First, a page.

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I am fun, energetic and provide great entertainment for any birthday party or any special occasion. I am capable of servicing small, medium and large events across Long Island. Proudly servicing West Islip, Franklin Square, Mineola, Great Neck, Garden City, Hempstead, Westbury, Glen Cove, Oyster bay, Woodbury, Brentwood, Montauk Point and everywhere in between.

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The Science Of Magic

Scientists say they have pinpointed the brain region involved in a curious phenomenon called “change blindness”. Most of us know what it is like to look at something but fail to see the obvious, such as a traffic light turning green.

UK researchers at University College London, along with US colleagues from Princeton University, have located the brain’s parietal cortex as key.

There has been increasing evidence from brain scan studies to suggest that awareness of what we see is not only down to the part of the brain that processes visual information – the visual cortex – but also other brain regions.

Professor Nilli Lavie and colleagues at UCL focused on an area called the parietal cortex, which is involved with concentration.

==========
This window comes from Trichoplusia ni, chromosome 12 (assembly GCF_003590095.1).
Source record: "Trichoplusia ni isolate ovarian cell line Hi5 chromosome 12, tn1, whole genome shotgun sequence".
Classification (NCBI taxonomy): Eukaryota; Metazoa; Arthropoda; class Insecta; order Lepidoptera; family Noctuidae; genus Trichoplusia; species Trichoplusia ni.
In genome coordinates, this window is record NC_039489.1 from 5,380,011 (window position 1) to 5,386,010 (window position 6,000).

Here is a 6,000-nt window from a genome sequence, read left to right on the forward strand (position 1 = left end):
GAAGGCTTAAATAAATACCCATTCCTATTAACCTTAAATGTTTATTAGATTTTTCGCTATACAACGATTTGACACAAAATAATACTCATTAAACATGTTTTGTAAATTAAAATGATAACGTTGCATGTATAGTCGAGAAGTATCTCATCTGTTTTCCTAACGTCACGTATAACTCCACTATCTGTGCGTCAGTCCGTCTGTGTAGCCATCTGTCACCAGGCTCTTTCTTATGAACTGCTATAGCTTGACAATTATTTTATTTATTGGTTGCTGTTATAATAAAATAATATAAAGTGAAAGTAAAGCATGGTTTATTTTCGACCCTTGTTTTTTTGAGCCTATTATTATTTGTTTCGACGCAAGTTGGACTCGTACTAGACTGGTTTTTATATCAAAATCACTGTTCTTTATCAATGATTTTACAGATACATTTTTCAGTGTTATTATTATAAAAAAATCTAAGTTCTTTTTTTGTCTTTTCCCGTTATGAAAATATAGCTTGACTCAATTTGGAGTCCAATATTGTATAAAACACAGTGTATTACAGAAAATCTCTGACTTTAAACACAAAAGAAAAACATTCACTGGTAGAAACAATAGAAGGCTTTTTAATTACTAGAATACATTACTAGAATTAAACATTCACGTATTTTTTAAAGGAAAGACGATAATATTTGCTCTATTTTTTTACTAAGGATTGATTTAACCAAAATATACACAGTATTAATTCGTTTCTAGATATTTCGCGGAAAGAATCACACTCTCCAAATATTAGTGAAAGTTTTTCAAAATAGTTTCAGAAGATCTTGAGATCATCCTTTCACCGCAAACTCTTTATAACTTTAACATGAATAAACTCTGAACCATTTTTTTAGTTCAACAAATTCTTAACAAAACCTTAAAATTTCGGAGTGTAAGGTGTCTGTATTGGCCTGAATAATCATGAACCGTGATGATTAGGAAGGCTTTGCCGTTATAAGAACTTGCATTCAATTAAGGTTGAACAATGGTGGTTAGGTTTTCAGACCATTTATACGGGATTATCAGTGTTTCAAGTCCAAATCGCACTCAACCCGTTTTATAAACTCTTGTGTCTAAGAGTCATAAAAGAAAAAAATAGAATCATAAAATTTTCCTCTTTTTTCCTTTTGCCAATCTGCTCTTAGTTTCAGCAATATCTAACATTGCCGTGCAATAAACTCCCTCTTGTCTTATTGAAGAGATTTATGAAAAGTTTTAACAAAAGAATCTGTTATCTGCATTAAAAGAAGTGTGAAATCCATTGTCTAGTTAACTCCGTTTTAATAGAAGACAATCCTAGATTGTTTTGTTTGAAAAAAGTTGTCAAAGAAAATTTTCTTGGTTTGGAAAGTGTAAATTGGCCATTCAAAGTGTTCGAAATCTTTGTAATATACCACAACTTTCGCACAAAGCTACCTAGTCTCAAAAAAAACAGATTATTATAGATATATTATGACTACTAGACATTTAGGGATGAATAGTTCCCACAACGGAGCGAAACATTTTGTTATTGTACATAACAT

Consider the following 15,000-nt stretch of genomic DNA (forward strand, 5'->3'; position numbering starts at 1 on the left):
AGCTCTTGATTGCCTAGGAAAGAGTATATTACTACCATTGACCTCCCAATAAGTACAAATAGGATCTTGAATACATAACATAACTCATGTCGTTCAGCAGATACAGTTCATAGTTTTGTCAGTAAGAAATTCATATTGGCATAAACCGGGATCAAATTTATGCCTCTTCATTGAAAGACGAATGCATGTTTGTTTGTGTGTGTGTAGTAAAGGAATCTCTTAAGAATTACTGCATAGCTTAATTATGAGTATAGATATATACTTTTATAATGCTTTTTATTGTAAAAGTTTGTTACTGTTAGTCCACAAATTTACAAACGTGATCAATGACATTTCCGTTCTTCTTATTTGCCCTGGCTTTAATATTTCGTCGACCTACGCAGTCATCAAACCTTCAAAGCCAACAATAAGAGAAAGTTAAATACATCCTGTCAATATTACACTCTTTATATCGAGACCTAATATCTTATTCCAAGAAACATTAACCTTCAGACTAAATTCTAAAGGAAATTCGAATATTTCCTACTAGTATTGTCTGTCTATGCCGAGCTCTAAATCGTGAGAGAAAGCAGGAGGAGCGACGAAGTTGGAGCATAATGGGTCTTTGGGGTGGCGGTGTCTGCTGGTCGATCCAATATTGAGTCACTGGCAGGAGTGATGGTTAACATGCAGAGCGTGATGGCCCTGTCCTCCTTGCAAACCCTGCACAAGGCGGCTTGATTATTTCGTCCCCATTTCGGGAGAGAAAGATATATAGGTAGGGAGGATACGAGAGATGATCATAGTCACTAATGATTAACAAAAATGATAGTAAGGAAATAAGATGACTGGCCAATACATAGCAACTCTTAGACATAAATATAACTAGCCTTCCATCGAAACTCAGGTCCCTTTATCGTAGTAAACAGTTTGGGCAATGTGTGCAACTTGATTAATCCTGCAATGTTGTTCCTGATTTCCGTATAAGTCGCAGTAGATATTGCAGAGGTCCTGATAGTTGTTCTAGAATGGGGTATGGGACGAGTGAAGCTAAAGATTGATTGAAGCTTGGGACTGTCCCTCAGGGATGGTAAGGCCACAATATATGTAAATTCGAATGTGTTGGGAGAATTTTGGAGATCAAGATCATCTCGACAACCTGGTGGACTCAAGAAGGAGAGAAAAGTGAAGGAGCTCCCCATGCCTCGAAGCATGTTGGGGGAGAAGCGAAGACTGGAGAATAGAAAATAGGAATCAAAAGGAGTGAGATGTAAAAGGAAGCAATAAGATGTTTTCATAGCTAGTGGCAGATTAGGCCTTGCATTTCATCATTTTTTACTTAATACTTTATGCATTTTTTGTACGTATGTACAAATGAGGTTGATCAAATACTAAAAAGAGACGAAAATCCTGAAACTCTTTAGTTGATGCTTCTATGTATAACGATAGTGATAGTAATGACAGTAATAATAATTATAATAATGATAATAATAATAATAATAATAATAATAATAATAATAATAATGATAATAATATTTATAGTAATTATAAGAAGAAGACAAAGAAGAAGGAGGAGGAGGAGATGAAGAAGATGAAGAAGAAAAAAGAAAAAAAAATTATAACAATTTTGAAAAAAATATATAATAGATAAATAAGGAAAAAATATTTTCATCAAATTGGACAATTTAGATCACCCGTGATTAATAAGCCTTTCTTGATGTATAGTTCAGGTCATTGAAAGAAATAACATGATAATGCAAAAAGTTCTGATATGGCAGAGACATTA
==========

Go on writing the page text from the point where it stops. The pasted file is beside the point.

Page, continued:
Using a process called Trans cranial magnetic stimulation, which delivers currents to the brain; they were able to temporarily switch off the parietal cortex in nine healthy volunteers. When they did this, the volunteers failed to notice big changes in visual scenes, such as when one of four faces on a video screen was replaced by another face.

The exact critical spot in the parietal cortex lies just a few centimeters above and behind the right ear – the area many people scratch when concentration.

The researchers believe their findings explain change blindness, a phenomenon often exploited by magicians.

Magicians often exploit change blindness for their tricks